In an age of privacy and protecting information, Instacart has managed to get retailers to agree to using a service for Online Grocery that may very well be used against them. What is the most valuable piece of information you have? Your customer data. If you work with Instacart, or any third-party delivery services, they have yours.
Don’t blame Instacart. Instacart makes it easy to get in the game. Take control of your Online Grocery fulfillment strategy. It’s hard to set strategy and execute but invest in yourself. Pick a path that is controllable and fits your brand identity. One that your customers have and will stand behind. Steven Duffy with Cuhaci & Peterson suggests you “Transform the experience through automation – Manual fulfillment is expensive, inefficient, costly. Automation is a real challenge for many grocers, viewed as complex, lacking an ROI. But it’s only one of the drivers of change. Today we see many Drivers of Change altering the Retail-Grocery landscape. Grocers need to consider the power of experience: Connecting Technology Convenience, Fresh Foods, logistics transformation, and the benefit of being local.”
Connect with our knowledgeable team of experts who can deliver end-to-end solutions providing clarity and finding the right balance between strategy and tactical. We’re here to help you successfully navigate the maze of automating eCommerce fulfillment strategy.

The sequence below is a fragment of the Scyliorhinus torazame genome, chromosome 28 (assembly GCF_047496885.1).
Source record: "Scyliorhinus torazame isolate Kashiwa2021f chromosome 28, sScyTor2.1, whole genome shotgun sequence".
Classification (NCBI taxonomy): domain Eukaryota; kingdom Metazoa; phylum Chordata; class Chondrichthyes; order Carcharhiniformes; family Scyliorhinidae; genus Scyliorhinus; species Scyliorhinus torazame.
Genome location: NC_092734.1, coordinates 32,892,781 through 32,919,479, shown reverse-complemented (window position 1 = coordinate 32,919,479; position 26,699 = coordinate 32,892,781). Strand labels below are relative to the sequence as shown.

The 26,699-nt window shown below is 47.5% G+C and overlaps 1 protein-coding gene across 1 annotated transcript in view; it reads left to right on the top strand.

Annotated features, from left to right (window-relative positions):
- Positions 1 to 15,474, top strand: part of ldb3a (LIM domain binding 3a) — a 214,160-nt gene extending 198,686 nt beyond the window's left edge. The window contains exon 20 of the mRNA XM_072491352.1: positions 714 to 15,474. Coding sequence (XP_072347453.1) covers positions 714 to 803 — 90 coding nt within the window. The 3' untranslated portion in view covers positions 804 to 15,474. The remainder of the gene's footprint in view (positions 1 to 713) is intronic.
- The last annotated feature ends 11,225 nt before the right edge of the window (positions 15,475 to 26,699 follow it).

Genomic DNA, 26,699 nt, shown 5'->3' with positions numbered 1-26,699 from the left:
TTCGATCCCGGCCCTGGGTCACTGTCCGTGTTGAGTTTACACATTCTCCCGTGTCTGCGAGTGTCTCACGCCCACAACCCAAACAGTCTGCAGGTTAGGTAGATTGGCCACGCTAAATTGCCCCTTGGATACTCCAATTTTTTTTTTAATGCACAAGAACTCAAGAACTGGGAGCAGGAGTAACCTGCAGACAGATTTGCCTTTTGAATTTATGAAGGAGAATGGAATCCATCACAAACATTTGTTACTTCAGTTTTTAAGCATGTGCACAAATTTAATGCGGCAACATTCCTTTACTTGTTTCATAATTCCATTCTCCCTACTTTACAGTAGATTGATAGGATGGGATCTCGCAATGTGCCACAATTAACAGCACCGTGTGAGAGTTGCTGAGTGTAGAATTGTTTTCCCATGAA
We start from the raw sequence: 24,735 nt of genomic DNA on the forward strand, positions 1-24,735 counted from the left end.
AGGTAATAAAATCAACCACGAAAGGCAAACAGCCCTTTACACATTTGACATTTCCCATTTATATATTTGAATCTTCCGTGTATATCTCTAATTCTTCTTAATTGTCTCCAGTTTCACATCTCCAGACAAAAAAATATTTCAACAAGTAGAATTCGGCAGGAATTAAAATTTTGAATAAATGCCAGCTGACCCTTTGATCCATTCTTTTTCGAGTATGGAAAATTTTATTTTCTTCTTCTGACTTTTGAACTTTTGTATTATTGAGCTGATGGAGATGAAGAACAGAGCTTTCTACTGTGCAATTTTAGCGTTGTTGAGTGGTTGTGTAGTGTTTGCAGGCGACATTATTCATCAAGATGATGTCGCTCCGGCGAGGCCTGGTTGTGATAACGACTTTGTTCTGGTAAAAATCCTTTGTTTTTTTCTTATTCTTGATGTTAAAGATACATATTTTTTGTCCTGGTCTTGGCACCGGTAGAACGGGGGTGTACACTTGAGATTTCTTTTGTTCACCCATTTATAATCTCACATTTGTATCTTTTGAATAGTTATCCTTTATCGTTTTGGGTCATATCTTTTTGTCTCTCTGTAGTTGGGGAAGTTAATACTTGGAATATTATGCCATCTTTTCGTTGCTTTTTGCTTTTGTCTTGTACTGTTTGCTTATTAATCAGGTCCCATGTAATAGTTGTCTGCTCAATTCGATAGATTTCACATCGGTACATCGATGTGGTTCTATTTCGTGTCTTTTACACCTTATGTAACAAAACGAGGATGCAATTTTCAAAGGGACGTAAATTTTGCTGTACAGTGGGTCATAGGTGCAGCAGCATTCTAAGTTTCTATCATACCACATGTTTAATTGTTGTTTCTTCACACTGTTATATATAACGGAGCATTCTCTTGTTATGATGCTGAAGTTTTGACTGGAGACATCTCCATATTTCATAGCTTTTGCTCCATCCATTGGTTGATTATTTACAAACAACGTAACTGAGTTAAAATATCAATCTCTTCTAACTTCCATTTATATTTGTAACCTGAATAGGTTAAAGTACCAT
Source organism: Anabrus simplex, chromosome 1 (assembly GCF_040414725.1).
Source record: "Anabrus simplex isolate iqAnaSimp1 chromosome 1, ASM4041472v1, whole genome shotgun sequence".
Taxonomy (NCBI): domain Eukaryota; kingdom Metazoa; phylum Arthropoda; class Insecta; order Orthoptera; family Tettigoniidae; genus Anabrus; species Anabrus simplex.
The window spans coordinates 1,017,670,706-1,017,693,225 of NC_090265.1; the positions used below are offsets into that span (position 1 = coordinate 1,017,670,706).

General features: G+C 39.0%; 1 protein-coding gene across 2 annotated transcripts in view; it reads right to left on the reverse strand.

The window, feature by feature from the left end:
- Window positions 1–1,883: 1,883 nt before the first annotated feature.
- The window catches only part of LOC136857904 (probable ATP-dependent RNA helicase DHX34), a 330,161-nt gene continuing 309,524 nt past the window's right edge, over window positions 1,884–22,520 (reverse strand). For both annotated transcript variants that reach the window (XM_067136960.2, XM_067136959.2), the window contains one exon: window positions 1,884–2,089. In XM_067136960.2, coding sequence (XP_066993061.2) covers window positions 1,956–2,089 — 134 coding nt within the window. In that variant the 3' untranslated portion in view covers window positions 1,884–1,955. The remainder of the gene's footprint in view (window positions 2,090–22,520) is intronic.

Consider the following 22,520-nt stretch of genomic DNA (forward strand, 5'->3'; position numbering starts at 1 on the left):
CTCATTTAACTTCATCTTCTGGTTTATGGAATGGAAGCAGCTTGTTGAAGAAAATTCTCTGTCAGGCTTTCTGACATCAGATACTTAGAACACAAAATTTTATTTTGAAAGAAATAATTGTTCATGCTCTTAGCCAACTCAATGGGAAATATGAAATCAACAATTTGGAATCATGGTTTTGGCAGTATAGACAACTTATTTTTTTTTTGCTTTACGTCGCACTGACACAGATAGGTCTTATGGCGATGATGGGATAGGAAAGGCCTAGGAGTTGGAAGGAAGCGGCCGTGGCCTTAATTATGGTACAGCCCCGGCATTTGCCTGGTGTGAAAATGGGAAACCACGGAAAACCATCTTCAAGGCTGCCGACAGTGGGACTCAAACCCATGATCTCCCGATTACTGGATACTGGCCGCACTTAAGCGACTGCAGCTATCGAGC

How should a retailer break up with Instacart?
As with so many things, the first step is the hardest: Make the decision, and understand why.
Again, let me count the ways.
The Instacart business model is a brilliant one – for Instacart. For you, not so much.
By outsourcing your e-commerce business to Instacart, you give it access to your customer list, your transaction records, and provide it with the opportunity to weaponize your data against you. (It has done this. Call me if you have doubts.) You put Instacart in the position of being able to open dark stores that can not only serve your customers, but also can disintermediate you out of the relationship. (DoorDash is already doing this with its new DashMart offering.)
You are allowing an outside company to own a part of the customer experience that will reflect on your brand, giving it the ability to subvert your value proposition and eventually assimilate your shoppers.
You also are in bed with an e-commerce company that may be doing business with all or many of your competitors. Quick, tell me what is differentiated about that.
It may seem like I am trying to scare you. I am.
Step two: Find an outside vendor that not only pledges to support your brand in every way rather than its own, but also is willing to write that into your contract.
Step three: Accept the fact that this is is going to cost time, money and effort. You may have to rework parts of your store to allow for efficient picking of product, pickup by shoppers, and efficient delivery. You may have to buy or lease a truck or two, and dedicate some employees to the effort. (I’d make sure the person or people with responsibility for this initiative are people resistant to saying, “But that’s the way we’ve always done it.”
Breaking up with Instacart is hard to do. And complicated. Probably frustrating. But to quote the great Jimmy Dugan (Tom Hanks) in A League of Their Own, “It’s supposed to be hard. If it wasn’t hard, everyone would do it. The hard is what makes it great.”
It also is critical – assuming, of course, you want to continue having a differentiated value proposition.